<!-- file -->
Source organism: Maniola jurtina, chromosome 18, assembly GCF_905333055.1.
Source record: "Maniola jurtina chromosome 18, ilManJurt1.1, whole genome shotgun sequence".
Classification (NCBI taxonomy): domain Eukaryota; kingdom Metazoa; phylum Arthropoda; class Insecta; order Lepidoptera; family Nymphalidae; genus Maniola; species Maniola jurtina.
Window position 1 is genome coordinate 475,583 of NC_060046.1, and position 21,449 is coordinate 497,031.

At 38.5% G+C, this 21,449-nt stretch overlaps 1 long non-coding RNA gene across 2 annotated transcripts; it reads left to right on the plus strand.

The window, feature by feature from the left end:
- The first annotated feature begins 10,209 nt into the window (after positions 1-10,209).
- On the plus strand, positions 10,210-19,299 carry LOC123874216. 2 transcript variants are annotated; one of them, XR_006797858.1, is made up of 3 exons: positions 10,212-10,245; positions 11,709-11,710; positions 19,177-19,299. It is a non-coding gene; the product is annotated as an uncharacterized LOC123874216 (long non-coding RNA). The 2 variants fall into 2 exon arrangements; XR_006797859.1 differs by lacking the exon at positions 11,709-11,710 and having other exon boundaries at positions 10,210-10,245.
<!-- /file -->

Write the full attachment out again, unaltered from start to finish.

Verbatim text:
Source organism: Maniola jurtina, chromosome 18, assembly GCF_905333055.1.
Source record: "Maniola jurtina chromosome 18, ilManJurt1.1, whole genome shotgun sequence".
Classification (NCBI taxonomy): domain Eukaryota; kingdom Metazoa; phylum Arthropoda; class Insecta; order Lepidoptera; family Nymphalidae; genus Maniola; species Maniola jurtina.
Window position 1 is genome coordinate 475,583 of NC_060046.1, and position 21,449 is coordinate 497,031.

At 38.5% G+C, this 21,449-nt stretch overlaps 1 long non-coding RNA gene across 2 annotated transcripts; it reads left to right on the plus strand.

The window, feature by feature from the left end:
- The first annotated feature begins 10,209 nt into the window (after positions 1-10,209).
- On the plus strand, positions 10,210-19,299 carry LOC123874216. 2 transcript variants are annotated; one of them, XR_006797858.1, is made up of 3 exons: positions 10,212-10,245; positions 11,709-11,710; positions 19,177-19,299. It is a non-coding gene; the product is annotated as an uncharacterized LOC123874216 (long non-coding RNA). The 2 variants fall into 2 exon arrangements; XR_006797859.1 differs by lacking the exon at positions 11,709-11,710 and having other exon boundaries at positions 10,210-10,245.